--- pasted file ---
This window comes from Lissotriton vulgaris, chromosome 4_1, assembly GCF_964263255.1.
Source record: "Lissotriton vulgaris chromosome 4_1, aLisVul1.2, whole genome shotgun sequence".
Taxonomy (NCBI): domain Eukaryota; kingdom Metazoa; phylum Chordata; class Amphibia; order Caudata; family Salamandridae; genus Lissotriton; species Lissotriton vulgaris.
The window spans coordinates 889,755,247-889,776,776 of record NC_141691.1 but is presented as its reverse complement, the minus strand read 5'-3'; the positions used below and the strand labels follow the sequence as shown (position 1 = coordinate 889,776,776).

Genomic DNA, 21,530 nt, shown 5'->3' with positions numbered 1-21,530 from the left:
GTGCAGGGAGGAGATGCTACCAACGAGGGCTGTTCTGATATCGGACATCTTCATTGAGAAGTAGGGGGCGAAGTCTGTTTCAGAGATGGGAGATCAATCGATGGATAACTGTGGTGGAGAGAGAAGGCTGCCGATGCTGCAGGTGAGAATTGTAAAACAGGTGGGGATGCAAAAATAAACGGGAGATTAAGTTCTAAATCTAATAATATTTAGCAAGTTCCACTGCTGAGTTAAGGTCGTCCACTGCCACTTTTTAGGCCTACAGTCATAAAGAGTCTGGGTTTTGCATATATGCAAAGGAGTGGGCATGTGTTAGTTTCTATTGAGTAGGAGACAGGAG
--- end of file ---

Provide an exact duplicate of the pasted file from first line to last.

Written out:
This window comes from Lissotriton vulgaris, chromosome 4_1, assembly GCF_964263255.1.
Source record: "Lissotriton vulgaris chromosome 4_1, aLisVul1.2, whole genome shotgun sequence".
Taxonomy (NCBI): domain Eukaryota; kingdom Metazoa; phylum Chordata; class Amphibia; order Caudata; family Salamandridae; genus Lissotriton; species Lissotriton vulgaris.
The window spans coordinates 889,755,247-889,776,776 of record NC_141691.1 but is presented as its reverse complement, the minus strand read 5'-3'; the positions used below and the strand labels follow the sequence as shown (position 1 = coordinate 889,776,776).

Genomic DNA, 21,530 nt, shown 5'->3' with positions numbered 1-21,530 from the left:
GTGCAGGGAGGAGATGCTACCAACGAGGGCTGTTCTGATATCGGACATCTTCATTGAGAAGTAGGGGGCGAAGTCTGTTTCAGAGATGGGAGATCAATCGATGGATAACTGTGGTGGAGAGAGAAGGCTGCCGATGCTGCAGGTGAGAATTGTAAAACAGGTGGGGATGCAAAAATAAACGGGAGATTAAGTTCTAAATCTAATAATATTTAGCAAGTTCCACTGCTGAGTTAAGGTCGTCCACTGCCACTTTTTAGGCCTACAGTCATAAAGAGTCTGGGTTTTGCATATATGCAAAGGAGTGGGCATGTGTTAGTTTCTATTGAGTAGGAGACAGGAG